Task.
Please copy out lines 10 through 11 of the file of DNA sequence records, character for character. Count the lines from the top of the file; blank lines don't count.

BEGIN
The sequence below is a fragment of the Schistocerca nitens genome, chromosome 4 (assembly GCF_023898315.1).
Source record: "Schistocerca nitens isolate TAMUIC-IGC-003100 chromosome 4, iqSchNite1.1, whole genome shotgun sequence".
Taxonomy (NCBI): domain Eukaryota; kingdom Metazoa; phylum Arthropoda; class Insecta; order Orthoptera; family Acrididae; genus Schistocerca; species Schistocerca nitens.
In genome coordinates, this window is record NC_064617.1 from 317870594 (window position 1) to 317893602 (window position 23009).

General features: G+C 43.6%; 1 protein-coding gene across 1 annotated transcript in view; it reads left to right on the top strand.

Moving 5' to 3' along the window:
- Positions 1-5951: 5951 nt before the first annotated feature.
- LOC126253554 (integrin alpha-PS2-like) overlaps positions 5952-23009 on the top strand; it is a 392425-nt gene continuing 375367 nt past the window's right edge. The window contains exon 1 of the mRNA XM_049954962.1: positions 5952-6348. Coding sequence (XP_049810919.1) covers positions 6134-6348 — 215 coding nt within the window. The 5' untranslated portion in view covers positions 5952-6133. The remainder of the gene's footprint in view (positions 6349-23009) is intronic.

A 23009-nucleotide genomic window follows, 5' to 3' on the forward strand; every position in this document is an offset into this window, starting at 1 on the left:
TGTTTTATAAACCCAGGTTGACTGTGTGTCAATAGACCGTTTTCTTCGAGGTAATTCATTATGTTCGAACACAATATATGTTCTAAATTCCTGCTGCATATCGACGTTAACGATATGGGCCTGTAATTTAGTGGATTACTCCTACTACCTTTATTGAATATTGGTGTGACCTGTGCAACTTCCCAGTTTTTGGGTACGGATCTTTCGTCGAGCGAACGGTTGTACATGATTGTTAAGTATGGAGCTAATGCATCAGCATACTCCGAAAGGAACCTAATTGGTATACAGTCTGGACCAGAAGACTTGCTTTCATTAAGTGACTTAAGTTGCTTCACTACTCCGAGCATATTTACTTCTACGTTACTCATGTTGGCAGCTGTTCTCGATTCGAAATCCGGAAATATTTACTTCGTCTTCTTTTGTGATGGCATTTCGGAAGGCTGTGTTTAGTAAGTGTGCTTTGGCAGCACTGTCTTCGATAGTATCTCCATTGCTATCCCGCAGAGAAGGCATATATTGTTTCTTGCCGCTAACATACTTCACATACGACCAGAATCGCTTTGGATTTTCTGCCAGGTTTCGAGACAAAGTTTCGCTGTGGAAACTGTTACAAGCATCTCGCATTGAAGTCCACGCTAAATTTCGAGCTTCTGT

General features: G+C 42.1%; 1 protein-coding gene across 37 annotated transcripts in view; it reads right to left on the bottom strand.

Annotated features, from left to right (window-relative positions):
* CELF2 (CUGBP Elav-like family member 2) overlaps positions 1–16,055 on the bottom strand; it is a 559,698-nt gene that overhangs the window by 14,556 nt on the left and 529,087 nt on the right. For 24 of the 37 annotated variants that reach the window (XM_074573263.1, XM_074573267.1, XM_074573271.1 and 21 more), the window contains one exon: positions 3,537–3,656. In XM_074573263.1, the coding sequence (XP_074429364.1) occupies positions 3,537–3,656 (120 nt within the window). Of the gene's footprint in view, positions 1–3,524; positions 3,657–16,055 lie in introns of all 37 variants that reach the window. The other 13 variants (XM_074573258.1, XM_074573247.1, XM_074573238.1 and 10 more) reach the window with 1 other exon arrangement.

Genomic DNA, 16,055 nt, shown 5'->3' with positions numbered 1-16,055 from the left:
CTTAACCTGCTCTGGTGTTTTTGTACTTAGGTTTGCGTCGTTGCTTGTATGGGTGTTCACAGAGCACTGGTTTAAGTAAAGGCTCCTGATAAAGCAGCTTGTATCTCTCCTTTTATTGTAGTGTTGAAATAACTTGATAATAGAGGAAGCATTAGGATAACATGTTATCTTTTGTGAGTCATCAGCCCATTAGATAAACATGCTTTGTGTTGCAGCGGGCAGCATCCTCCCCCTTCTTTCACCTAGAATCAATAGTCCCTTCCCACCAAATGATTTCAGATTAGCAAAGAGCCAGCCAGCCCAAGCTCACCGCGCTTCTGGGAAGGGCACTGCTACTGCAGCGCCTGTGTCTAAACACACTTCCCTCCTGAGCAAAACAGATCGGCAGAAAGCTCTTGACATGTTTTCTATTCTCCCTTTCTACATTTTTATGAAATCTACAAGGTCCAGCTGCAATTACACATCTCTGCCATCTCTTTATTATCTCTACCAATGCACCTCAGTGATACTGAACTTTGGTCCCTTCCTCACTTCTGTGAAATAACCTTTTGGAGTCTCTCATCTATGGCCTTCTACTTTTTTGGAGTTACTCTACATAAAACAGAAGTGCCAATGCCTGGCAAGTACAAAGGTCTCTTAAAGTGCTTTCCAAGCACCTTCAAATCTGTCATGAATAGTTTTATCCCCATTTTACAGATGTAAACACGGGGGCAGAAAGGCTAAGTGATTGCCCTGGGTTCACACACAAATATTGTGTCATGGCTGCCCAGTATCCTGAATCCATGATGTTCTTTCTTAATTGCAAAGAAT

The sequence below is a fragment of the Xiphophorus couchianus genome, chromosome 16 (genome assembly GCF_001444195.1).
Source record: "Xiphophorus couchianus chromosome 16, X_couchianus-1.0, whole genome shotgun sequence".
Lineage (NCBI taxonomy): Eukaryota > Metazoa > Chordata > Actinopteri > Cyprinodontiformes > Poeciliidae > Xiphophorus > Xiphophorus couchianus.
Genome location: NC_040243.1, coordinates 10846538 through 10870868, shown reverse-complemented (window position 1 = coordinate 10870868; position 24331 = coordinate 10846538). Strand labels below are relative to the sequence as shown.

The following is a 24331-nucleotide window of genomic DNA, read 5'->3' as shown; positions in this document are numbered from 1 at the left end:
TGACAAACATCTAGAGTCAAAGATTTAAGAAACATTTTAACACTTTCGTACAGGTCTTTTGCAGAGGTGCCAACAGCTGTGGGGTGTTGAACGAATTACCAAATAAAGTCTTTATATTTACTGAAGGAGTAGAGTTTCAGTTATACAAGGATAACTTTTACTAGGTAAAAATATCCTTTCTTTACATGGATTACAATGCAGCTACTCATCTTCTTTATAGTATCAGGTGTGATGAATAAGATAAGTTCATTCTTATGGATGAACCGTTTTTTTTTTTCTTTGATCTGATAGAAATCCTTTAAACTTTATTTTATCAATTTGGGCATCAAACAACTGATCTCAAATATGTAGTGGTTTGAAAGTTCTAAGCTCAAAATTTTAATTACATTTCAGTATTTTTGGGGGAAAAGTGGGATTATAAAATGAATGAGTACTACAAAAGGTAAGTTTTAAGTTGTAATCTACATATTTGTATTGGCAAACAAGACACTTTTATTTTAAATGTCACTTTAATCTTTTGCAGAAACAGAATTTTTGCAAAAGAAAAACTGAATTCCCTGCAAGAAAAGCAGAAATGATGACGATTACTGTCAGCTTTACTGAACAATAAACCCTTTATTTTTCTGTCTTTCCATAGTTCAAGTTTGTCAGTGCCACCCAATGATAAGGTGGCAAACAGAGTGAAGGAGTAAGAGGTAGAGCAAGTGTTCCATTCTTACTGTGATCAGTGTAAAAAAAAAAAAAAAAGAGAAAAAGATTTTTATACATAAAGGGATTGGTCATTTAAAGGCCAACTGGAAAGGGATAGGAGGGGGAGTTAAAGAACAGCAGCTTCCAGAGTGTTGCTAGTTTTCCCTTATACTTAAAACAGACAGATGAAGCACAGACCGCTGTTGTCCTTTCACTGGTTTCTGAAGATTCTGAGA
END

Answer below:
TGTTTTATAAACCCAGGTTGACTGTGTGTCAATAGACCGTTTTCTTCGAGGTAATTCATTATGTTCGAACACAATATATGTTCTAAATTCCTGCTGCATATCGACGTTAACGATATGGGCCTGTAATTTAGTGGATTACTCCTACTACCTTTATTGAATATTGGTGTGACCTGTGCAACTTCCCAGTTTTTGGGTACGGATCTTTCGTCGAGCGAACGGTTGTACATGATTGTTAAGTATGGAGCTAATGCATCAGCATACTCCGAAAGGAACCTAATTGGTATACAGTCTGGACCAGAAGACTTGCTTTCATTAAGTGACTTAAGTTGCTTCACTACTCCGAGCATATTTACTTCTACGTTACTCATGTTGGCAGCTGTTCTCGATTCGAAATCCGGAAATATTTACTTCGTCTTCTTTTGTGATGGCATTTCGGAAGGCTGTGTTTAGTAAGTGTGCTTTGGCAGCACTGTCTTCGATAGTATCTCCATTGCTATCCCGCAGAGAAGGCATATATTGTTTCTTGCCGCTAACATACTTCACATACGACCAGAATCGCTTTGGATTTTCTGCCAGGTTTCGAGACAAAGTTTCGCTGTGGAAACTGTTACAAGCATCTCGCATTGAAGTCCACGCTAAATTTCGAGCTTCTGT

General features: G+C 42.1%; 1 protein-coding gene across 37 annotated transcripts in view; it reads right to left on the bottom strand.